"Unbelievable," Nicasio said.
Nicasio's thoughts were shared by others in the visiting clubhouse at Petco Park.
"Joc saved the game," starting pitcher Mike Bolsinger said.
With two on and two outs in the ninth inning, Pederson ran down a line drive by Justin Upton and made a backhanded catch over his head. The rookie center crashed face-first into the center field wall, after which he rolled on his back, feet in the air.
"Just incredible," Manager Don Mattingly said.
Nicasio, who delivered the pitch to Upton, was spared from witnessing a walk-off celebration from the mound. The Dodgers went on to win for the second time in the three-game series, as Adrian Gonzalez drove in two runs with a 12th-inning single.
Gonzalez was also responsible for sending the game into extra innings, as he tied the score, 2-2, with an eighth-inning double that scored Yasiel Puig from first base.
Making what was arguably the team's most spectacular defensive play of the season didn't make Pederson any more talkative than usual.
"I think the situation makes it bigger than it was," Pederson said.
Mattingly made note of how Pederson runs down hard-hit balls, describing it as something of a lost art.
"He's one of the few guys now that you see will turn and run," Mattingly said. "He runs to a spot. He's running to an area and then he's looking. It allows him to cover more ground like that."
Pederson said he learned the technique from his father, Stu, a former outfielder who played eight games for the Dodgers in 1985. Pederson credited minor league coach Damon Mashore for refining his defensive acumen.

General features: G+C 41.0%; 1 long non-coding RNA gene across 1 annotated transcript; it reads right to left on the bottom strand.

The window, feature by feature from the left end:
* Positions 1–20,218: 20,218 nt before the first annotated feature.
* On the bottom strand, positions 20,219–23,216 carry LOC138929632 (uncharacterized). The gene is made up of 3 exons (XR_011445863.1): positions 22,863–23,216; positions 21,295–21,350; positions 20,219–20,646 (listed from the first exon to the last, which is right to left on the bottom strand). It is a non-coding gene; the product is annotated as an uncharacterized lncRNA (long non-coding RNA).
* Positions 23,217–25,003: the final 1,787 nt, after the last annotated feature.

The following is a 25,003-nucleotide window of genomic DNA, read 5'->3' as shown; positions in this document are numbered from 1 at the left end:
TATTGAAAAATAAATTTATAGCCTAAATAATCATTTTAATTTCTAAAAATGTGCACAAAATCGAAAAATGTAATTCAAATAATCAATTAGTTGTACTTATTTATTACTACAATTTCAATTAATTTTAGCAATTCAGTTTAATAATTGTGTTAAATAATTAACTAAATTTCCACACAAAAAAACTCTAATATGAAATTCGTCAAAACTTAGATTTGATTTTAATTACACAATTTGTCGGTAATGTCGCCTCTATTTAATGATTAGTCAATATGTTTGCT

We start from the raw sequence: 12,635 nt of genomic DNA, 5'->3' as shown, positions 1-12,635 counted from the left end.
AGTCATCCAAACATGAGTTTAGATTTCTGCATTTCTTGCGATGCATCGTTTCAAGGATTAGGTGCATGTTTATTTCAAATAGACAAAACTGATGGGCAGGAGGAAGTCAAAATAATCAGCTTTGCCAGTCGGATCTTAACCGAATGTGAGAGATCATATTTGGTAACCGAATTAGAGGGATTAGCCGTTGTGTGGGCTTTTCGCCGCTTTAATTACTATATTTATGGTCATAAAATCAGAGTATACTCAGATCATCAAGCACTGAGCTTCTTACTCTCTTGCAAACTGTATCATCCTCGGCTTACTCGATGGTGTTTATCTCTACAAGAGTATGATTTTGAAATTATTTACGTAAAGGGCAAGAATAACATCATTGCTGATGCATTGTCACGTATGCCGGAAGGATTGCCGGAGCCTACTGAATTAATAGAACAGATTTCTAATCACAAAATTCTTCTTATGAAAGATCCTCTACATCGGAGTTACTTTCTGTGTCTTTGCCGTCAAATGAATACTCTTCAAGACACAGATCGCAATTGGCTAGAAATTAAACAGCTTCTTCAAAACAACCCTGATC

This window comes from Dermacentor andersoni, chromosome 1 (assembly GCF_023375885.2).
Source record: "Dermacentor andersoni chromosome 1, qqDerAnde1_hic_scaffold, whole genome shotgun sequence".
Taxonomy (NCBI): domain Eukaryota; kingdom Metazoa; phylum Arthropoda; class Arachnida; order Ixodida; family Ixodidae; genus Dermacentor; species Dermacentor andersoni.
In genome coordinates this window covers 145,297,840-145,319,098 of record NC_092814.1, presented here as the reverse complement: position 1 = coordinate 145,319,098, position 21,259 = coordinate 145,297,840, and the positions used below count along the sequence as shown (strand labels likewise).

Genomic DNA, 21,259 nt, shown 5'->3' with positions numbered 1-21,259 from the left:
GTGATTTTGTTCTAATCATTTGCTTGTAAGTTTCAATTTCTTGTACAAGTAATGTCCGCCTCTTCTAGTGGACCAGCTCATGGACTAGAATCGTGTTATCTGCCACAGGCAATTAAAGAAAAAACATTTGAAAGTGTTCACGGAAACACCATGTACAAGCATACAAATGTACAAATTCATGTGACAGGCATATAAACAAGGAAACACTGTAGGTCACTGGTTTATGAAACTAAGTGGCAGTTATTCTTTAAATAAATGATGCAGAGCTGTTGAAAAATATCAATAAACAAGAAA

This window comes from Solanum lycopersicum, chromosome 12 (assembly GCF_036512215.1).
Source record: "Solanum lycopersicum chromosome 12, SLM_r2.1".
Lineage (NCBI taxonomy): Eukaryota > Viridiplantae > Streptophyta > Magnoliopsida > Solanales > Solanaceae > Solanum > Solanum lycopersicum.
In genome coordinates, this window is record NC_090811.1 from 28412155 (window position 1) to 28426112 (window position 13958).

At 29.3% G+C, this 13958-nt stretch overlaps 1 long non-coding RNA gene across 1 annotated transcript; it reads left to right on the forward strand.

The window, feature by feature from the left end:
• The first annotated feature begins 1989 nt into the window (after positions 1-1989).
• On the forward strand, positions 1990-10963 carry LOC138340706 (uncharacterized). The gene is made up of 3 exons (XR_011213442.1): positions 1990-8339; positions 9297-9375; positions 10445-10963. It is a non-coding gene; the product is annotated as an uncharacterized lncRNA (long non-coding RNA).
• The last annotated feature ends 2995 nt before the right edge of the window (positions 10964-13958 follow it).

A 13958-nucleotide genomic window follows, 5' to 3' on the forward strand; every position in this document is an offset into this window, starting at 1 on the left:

Mattingly laughed as he recalled how some fans called for Pederson to be traded for a pitcher at the non-waiver trade deadline last season.
"I'm glad we didn't," Mattingly said.
Pederson's play on defense has made up for the rookie's loss of form at the plate. Pederson is batting .133 over his last nine games. He was one for four with two walks on Sunday.
Pederson isn't alone.
The Dodgers scored only nine runs in the 30 innings they played over three days in San Diego.
"We hung in there with pitching," Mattingly said.
That was particularly true in the series finale.
The team's much-criticized bullpen was particularly solid on Sunday. With Bolsinger failing to complete five innings, six relievers combined to pitch 71/3 innings.
"Great bullpen win," Gonzalez said. "They did an incredible job, coming out, getting the last out of the fifth and not giving up anything after. They kept getting big out after big out. For us, this game is going to go down for what the bullpen did."
Chris Hatcher, who entered the game with a 6.62 earned-run average, recorded two particularly important outs in the seventh inning.
With the Dodgers trailing, 2-1, in the seventh, Hatcher struck out Upton and forced Matt Kemp to fly out to right field with runners on the corners.
Hard-throwing rookie right-hander Josh Ravin pitched a scoreless 10th inning and returned to the mound to pitch a scoreless 11th.
Ravin was credited with the win.
He did a lot more to earn this victory than he did his first, when he retired one batter to become the pitcher of record in a win at Colorado 12 days earlier.
"I guess you could say I earned this one," Ravin said.
Kenley Jansen pitched a scoreless 12th inning to earn his ninth save.
"Everyone did their part, keeping the team in the game and giving our offense a chance to win it," Ravin said.